This is my first year to participate in the Boylan Street Art Walk. I have been busy trying to get things ready for the event, printing calendars and note cards, limited edition prints and small framed pieces. It looks like a lot of fun so come on out. December 2, 2012 from noon to 5:00 pm. For more information visit the Boylan ArtWalk website.
You can see the final result at http://wp.shopdineglenwoodsouth.com/. Just a few more tweaks and I’ll be jumping into the next project!
I guess no website is ever complete, every time I go back through it I see something else I can improve upon! Right now I am celebrating though – the site is up and running and it looks pretty good if I do say so myself. I tried to write blog posts as I went through the process; it was such a long and laborious process, the blogs weren’t very interesting so they stayed on the test site.
This is my first WordPress site that is not straight out of the box. I decided to use the Toolbox Theme so that I could be in control of my design and get a more complete working knowledge of how things go together. Working with CSS, I was able to set up the primary parts of the site without a lot of problems. I did have to figure out how to create the template I wanted for my static pages which took a little research. The problems started with the plugins.
I wanted a slideshow at the bottom of each portfolio page that would link to the portfolio posts about the individual images. This sounds like a simple task…. I uploaded probably a dozen plugins that promised to do what I wanted, I even bought one that seemed perfect. I started working seriously with the plugin I purchased because it was exactly what I envisioned. Unfortunately it doesn’t show up on Localhost. What good is a plugin if you can’t see it while you are creating the site? I shifted to several other plugins I’d downloaded; some I couldn’t figure out how to use while others ‘worked’ but I had no control. To solve my problem, I decided to take the site live using a subdomain and give up on Localhost.
When you are working with Dreamweaver, the files are very accessible. I can create a page and move it to the server or remove a page from the server with either an FTP or directly through Dreamweaver. The files are easy for me to navigate and I can see everything I am working with. I knew that moving my WordPress site would not be as easy, but I was not prepared for the headache…I googled migrating WordPress and found a lot of helpful articles, each giving a slightly different way to go about it. I tried several ways to no avail,then I found Backup Buddy. It promises to make moving sites from Localhost to the server easy as pie. As I look back on the process, it is fairly easy but it took me a day to figure out how to use it. Directions are not always as specific as I need them to be! I read through several articles online before I found the step-by-step directions that made sense to me. I have my site hosted with GoDaddy; when I set up my sub-domain, they had me go ahead and install WordPress but Backup Buddy doesn’t want WordPress installed before the migration – ( don’t know how the backup works then). I uninstalled and installed WordPress 3 times trying to work through all the error messages. The guys at GoDaddy were very helpful with the troubleshooting process, they weren’t familiar with Backup Buddy but they were able to help me get my sub-domain set up and my database transferred once I got my site backed up.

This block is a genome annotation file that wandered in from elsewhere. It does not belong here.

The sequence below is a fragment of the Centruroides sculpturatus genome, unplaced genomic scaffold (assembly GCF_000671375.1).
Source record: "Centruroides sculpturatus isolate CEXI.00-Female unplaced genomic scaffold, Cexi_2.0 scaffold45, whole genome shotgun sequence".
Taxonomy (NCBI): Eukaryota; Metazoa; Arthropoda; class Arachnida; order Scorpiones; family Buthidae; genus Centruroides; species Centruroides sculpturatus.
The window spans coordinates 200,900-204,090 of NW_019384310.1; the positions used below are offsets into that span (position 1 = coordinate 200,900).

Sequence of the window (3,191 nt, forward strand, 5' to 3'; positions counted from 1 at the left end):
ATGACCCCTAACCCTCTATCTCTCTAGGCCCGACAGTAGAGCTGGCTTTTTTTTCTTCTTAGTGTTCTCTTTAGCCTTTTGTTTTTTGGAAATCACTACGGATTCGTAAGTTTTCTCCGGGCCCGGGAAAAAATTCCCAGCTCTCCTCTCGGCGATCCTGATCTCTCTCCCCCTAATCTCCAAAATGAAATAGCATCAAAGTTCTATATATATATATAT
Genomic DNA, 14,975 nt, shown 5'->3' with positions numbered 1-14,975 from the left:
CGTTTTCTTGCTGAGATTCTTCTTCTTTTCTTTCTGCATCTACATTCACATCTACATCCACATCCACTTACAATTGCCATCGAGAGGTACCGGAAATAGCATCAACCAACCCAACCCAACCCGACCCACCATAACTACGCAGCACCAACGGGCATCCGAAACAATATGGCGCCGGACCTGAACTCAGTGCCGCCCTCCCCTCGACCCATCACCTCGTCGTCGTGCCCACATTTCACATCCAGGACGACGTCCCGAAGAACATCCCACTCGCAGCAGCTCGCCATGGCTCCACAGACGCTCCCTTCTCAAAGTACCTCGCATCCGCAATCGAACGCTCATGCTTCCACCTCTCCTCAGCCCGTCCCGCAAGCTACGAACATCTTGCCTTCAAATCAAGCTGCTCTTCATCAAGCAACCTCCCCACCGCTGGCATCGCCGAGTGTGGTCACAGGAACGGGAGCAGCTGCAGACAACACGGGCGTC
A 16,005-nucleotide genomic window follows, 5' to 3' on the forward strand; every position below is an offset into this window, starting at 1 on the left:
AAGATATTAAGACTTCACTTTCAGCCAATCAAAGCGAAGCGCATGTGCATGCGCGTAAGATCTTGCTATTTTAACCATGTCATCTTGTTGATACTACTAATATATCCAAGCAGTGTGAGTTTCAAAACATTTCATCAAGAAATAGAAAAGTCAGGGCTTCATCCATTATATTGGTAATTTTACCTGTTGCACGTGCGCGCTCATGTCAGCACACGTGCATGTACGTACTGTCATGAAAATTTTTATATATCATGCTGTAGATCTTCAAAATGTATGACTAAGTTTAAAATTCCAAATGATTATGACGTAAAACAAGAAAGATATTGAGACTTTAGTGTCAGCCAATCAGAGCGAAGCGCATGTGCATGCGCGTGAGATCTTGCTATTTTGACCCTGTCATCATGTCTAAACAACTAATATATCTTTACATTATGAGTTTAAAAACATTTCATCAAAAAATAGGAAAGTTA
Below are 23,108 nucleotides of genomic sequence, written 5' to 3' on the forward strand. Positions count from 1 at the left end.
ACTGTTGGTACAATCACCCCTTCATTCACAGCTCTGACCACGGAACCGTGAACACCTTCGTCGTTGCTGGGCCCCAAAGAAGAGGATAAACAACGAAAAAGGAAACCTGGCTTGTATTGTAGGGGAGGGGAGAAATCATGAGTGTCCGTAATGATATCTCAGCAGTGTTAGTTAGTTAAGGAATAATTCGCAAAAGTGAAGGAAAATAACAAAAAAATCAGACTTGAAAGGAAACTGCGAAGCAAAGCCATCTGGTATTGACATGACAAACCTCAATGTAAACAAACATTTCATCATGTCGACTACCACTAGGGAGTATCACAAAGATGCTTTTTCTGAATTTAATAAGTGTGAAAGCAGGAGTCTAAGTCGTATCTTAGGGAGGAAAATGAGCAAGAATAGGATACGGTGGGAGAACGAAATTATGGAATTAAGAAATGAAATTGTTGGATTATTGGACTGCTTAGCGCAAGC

Once the site was live, I was able to see the slideshow I’d created with the purchased plugin. I set up links to all the individual posts; things were moving right along. Then I told a friend about the wonderful plugin I was using for my navigation – she went online to look and nothing was there! The slideshow didn’t work in IE. I began researching all over again! In my research, I found an article on the NextGen ScrollGallery that explained new ways to use it in a section called Notes. It works in Firefox and IE! I like the way the slide show navigation works.